Written by Pat Schneider shortly before Elizabeth’s death.
I sit at her old desk, my laptop computer awkward between antique lamps. For me, this is a holy place, because it is a place of my own origin. A part of me was born here, raised here. The part of me that became the adult, separate me. The part of me that first believed I might become an artist with words. The part of me that became a woman in the world, rather than a girl from a tenement.
I am sitting in Bye’s desk chair. Before me are two shelves – a bookcase made to fit the desk. The back of the big desk and the two shelves are stacked with orderly boxes, notebooks, envelopes clipped to box edges. There are cans full of Number 2 pencils, and looking at them I remember Bye, one foot up on a low stage, another foot bearing her weight on the theatre floor, a pencil held poised above the clipboard on her knee, her face intent in thought as she looks into the space of the stage.
The pencil was her tool of choice. All around me are pencilled notes to herself, but among them, on a big bulletin board, there is a three-by-five card with a typed quote that I sent her. I know this because she has penciled in a corner, “From Pat Schneider c. July 9, 1987.” It is by Rainer Maria Rilke:
Losing too is still ours; and even forgetting
still has a shape in the kingdom o
ftransformation. When something’s let go of,
and though we are rarely the center
of the circle, it draws around us its
unbroken, marvelous curve.
A small bulletin board at the side of the desk holds eight cards and pages of paper, all of them filled with her penciled words.
On the desk, back under the shelves, there are great notebooks full of her handwriting and her typed pages – the manuscript of the last, unfinished play. On the top shelf, three portraits stand back behind boxes of books and papers. The faces look over the boxes, and meet me eye to eye when I stand in front of the desk. One photo is of two little girls. It would have been taken about 1922, when Elizabeth was two and her sister, Anne, was four. Another is Elizabeth alone, about four years old. She has told me how the two of them went into the grape arbors near their home. It was so hot in Modesto in the season of ripe grapes, they went into the shallow irrigation ditch that ran under the grapes, opened the “trapdoors” in the back of their coveralls, put their bare bottoms into the cool, damp earth, and reached up over their heads to pick grapes. They had contests to see who could get the most grapes into their mouths. “Anne always won,” she finishes the story exactly the same way each time she tells me, “she had the biggest mouth.”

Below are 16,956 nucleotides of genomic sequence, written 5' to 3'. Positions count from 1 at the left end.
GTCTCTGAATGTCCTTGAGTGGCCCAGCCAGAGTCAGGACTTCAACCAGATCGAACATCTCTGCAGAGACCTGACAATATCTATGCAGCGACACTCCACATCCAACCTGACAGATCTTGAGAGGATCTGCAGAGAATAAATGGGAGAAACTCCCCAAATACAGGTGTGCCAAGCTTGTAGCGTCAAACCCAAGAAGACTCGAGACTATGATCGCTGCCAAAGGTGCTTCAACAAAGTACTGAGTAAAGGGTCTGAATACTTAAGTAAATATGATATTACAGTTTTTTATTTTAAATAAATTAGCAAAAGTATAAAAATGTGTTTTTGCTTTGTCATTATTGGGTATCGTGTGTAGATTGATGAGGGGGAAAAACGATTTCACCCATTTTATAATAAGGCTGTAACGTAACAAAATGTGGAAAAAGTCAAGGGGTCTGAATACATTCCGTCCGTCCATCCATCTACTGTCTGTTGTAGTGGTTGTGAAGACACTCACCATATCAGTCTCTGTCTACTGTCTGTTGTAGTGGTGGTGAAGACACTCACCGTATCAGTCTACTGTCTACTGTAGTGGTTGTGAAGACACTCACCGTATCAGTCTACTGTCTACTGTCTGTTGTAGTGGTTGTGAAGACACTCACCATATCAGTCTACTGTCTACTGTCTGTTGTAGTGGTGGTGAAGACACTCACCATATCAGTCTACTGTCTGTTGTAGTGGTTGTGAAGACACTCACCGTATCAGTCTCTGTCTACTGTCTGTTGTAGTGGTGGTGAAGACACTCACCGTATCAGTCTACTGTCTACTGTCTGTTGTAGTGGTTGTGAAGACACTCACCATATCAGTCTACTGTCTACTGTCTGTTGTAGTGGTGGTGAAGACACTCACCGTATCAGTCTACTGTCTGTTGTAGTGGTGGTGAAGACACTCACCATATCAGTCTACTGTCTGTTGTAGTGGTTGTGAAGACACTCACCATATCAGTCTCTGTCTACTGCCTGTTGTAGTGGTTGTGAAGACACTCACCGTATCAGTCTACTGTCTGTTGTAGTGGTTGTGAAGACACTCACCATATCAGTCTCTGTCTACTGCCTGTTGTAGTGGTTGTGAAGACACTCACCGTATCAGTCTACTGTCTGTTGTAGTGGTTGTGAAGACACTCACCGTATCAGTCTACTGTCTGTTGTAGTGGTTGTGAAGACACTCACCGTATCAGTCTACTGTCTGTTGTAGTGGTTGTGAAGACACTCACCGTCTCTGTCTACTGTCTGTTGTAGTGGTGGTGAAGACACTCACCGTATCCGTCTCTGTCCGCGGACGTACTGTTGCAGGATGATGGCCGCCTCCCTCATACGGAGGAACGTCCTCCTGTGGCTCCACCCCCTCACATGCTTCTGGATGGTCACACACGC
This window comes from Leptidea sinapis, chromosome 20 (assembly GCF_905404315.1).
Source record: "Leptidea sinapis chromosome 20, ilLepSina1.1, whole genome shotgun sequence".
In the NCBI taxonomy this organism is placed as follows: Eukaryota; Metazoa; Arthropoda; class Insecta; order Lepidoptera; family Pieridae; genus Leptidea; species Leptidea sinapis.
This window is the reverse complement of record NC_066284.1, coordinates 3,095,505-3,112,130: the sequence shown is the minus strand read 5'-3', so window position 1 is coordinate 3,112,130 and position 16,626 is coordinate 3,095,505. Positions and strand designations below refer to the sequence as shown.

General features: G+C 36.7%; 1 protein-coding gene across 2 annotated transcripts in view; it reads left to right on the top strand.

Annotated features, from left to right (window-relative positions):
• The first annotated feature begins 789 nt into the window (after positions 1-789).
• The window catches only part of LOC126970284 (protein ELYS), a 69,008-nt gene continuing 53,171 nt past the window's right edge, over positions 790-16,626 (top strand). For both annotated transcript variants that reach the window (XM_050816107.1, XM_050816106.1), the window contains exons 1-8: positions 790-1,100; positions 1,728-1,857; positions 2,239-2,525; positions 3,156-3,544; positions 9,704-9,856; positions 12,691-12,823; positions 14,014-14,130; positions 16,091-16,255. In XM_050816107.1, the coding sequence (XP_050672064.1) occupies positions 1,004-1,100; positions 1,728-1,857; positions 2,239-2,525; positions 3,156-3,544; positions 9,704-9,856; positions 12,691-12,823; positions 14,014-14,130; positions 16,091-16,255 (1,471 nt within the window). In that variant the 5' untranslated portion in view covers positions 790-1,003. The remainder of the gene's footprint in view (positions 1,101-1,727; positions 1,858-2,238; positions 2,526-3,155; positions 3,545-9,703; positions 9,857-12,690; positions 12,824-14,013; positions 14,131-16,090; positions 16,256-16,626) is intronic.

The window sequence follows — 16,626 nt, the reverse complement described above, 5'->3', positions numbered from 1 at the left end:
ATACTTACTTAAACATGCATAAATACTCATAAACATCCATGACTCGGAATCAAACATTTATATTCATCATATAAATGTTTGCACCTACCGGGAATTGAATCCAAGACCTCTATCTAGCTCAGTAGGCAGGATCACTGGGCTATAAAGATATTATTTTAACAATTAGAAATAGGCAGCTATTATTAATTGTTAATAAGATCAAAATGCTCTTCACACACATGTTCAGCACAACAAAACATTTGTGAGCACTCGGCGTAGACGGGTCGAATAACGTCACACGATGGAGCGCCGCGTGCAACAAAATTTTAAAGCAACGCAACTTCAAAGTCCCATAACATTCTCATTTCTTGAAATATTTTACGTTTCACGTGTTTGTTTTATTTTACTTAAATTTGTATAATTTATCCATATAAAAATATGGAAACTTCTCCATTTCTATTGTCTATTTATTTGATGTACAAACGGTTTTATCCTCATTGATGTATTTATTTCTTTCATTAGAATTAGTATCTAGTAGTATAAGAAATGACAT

The third photograph is of someone she loved.
Clipped to a box on the bottom shelf, under notes about giving the theater archives to the San Francisco Performing Arts Library and Museum, lists of phone calls, and a note about looking for some quilt blocks that her nephew “was speaking of when he was here recently” (the note is dated seven years before this moment of writing) — between penciled notes that say “Where did I put the lyrics to ‘Double Sky’? – Look for” and “For Project (w) reunion GP Paul Newman outfit” there is a small note that reads:
Ted Gill’s expulsion
Those are two separate subjects. The first is the story that brought about the loss of her second and last theater, The Festival Theater. The second is the story of her loneliness, and of a face that looks at me over the stacked papers and the line of books with all their little markers sticking up between pages. Elizabeth is 82 now, recovering from surgery for cancer and lens replacement to restore vision in her right eye. Her left eye is blind. I wish she had written those two stories.
I write again now the words from Rilke, for they come to me this time from Bye. I write them to hold on. I do not want to let her go. I remember her strength, how the whole theater shone with her light, her intelligence, her personal charisma and power. The first production that I saw of Bye’s was Maxwell Anderson’s Lost In The Stars, the musical version of Alan Payton’s Cry, The Beloved Country. The year was 1959. I was a student at Pacific School of Religion, two years married and pregnant with my first child. I “held the book” for the production, following the lines in the play script as actors began to say them by memory, prompting them when they needed it. I learned like a dry sponge soaking up water.